Incidence of LD and other TBDs have continued to rise and expand geographically. Though living or working in habitats where densities of infected ticks are high are known risk factors, there is a need for a better understanding of where and how humans come into contact with infected ticks and the factors that relate to adherence to personal protective practices. Understanding occupational risks and how to most effectively apply interventions to protect people while they are working outdoors, in particular, are needed. Our study supported assumptions that people spending long hours working outdoors in high risk areas frequently encounter ticks and may have a high risk for TBD. Though efforts to educate employees about ticks and TBD appear to be fairly successful, further training may be needed in the areas of tick identification and disease transmission processes. Wearing protective clothing and performing tick checks had high compliance, though application of tick repellents was reported to be less consistently used. Most employees were concerned about TBD and reported a willingness to pay for products that confer personal protection from ticks suggesting that intervention efforts targeting improved uptake of such practices would be beneficial.

Availability of data and materials

The datasets analysed during the current study are available upon request to corresponding author.



Adjusted odds ratio


Chequamegon-Nicolet National Forest


Health Belief Model


Knowledge Attitudes and Practices survey


Lyme disease


Odds ratio


Tick-borne disease


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We thank Robert Walker (School of Public Health, University of Minnesota) for assistance with online survey administration and Jennifer Meece of the Marshfield Clinic Research Institute for her support of the project.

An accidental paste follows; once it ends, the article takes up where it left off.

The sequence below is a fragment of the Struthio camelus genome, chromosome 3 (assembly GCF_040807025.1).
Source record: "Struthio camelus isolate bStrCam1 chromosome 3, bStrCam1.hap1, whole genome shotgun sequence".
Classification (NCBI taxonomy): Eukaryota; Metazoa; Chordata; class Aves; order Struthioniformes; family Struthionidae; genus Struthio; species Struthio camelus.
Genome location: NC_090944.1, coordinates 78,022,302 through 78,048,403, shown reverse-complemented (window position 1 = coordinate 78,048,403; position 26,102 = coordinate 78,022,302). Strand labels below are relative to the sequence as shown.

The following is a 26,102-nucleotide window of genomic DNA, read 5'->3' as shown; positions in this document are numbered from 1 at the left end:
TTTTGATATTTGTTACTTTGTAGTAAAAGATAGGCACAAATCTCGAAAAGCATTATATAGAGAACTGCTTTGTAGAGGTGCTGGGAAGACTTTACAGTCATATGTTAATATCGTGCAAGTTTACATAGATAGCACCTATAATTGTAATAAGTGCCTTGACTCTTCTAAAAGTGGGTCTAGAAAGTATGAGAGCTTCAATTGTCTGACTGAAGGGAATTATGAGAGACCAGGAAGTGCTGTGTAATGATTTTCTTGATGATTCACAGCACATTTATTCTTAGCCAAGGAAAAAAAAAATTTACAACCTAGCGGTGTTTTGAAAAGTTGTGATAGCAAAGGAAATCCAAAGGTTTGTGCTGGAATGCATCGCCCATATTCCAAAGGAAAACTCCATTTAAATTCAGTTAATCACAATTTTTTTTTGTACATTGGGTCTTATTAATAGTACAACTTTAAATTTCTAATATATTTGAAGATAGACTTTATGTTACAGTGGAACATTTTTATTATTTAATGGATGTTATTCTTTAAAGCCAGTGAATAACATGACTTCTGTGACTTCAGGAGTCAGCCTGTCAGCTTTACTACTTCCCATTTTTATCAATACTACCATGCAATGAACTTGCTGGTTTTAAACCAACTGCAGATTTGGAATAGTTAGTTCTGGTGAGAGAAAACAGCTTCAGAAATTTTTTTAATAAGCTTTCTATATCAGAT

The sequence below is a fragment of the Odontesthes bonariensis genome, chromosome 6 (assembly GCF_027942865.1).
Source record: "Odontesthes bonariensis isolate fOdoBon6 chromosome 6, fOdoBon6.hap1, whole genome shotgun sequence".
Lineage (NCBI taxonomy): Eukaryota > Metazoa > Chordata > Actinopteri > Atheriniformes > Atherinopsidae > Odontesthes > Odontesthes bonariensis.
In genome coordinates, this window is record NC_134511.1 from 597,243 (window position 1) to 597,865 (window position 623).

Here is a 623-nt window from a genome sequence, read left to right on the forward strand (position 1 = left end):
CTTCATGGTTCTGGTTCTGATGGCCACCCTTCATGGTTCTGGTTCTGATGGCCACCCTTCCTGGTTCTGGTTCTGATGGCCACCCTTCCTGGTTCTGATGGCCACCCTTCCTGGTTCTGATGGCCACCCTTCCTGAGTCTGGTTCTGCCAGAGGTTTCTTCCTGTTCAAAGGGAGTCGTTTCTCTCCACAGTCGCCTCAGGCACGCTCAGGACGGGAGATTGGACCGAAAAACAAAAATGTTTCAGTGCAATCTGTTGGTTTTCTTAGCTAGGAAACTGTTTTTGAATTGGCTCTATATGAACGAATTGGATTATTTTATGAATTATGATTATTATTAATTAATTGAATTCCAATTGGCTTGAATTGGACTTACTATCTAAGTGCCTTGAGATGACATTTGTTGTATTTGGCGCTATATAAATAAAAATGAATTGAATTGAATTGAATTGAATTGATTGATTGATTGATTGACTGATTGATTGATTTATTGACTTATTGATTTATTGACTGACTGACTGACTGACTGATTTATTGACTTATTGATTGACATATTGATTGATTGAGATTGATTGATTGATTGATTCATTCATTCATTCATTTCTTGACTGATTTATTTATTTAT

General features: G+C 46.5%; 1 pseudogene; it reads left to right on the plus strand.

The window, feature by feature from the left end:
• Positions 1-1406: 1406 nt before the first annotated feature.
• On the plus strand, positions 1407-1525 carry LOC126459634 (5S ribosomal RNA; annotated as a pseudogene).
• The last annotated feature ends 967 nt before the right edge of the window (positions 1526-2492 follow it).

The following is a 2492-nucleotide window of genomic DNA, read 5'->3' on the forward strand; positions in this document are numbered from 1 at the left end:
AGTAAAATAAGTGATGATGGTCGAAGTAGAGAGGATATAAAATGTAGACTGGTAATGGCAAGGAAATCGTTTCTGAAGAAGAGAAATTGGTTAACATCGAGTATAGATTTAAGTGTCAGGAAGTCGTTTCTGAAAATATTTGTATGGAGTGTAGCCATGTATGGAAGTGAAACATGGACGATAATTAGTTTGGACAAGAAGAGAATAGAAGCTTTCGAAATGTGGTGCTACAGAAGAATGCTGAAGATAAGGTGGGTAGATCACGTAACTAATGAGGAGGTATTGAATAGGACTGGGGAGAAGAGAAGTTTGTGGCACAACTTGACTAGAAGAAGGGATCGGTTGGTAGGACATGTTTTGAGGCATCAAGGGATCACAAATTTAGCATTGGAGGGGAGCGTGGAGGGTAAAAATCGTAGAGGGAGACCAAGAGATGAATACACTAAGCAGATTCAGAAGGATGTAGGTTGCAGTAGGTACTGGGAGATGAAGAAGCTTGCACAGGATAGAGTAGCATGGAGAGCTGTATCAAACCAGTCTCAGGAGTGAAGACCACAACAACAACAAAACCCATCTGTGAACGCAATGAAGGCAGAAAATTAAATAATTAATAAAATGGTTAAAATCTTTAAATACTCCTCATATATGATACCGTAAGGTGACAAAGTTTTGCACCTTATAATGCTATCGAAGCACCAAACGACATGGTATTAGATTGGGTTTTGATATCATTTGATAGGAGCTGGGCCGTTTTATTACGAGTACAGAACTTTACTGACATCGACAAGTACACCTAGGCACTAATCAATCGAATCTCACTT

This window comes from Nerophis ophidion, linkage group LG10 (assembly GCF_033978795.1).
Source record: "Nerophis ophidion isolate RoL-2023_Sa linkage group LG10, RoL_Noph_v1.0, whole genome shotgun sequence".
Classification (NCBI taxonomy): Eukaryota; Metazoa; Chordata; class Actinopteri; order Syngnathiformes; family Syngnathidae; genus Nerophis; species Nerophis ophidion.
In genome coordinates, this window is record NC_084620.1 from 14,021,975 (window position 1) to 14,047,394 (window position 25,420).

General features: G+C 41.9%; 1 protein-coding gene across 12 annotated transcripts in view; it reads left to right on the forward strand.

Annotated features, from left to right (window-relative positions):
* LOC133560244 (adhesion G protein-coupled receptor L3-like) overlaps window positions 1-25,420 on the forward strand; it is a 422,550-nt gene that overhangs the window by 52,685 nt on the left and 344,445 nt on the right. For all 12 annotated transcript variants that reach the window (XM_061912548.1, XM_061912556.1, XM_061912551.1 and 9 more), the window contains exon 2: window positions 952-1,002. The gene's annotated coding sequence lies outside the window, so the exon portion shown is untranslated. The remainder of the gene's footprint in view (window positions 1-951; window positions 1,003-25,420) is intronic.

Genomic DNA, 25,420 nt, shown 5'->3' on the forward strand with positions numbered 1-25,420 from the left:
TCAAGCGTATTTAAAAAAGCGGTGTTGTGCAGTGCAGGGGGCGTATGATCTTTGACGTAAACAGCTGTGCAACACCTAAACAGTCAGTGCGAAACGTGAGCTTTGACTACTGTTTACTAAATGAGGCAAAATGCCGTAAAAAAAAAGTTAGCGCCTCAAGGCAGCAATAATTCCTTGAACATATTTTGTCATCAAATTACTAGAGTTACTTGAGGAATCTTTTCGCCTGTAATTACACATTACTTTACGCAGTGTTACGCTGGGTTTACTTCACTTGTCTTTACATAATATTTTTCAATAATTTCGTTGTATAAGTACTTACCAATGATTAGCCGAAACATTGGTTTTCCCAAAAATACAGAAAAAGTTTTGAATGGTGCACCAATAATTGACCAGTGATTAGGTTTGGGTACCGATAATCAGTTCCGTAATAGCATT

Funds for this study were provided by the 2016 Upper Midwest Agricultural Safety and Health Center (UMASH) pilot projects program and the Marshfield Clinic Research Institute. Funders had no role in the design of the study, the collection, analysis, or interpretation of data, or in writing the manuscript.

Author information




AS, MM, and CMZ conceived and designed the study. AS and KS extracted and analysed data. CMZ provided statistical advice. KS wrote first draft of the paper. AS and CMZ contributed to writing of the paper. All authors read and approved the final manuscript.

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Correspondence to Anna Schotthoefer.

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The study protocol and survey instrument were reviewed and approved by the Institutional Review Boards (IRBs) at the University of Minnesota and Marshfield Clinic Research Institute. In addition, the IRBs approved a waiver of signed consent to maintain participant anonymity. Implied consent was obtained prior to participation.

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Supplementary information

Additional file 1.

The survey instrument used in the study to assess tick-borne disease Knowledge, Attitudes, and Practices (KAP) in U. S. Forest Service employees, and summaries of reported outdoor activities and tick exposures while doing outdoor activities. Table S1. Knowledge survey. The questions and correct responses used to assess employee tick-borne disease Knowledge in the survey. Table S2. Attitudes survey. The questions and possible responses used in the Attitudes section of the survey. Table S3. Practices survey. The questions and possible responses used to assess employee use of protective practices in the Practices section of the survey. Table S4. Summary of outdoor activities. Frequencies (%) of respondents that indicated that they had done the outdoor activities listed at least 3 times per year while in Wisconsin/Minnesota. Table S5. Summary of tick exposure. Frequencies (%) of respondents that indicated that they had high or low tick exposure or that they never encountered ticks while doing the listed outdoor activities.

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Schotthoefer, A., Stinebaugh, K., Martin, M. et al. Tickborne disease awareness and protective practices among U.S. Forest Service employees from the upper Midwest, USA. BMC Public Health 20, 1575 (2020).

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  • Lyme disease
  • Tick-borne disease
  • Occupational risk
  • Tick bites
  • Personal protective measures
  • Knowledge attitudes practices (KAP) survey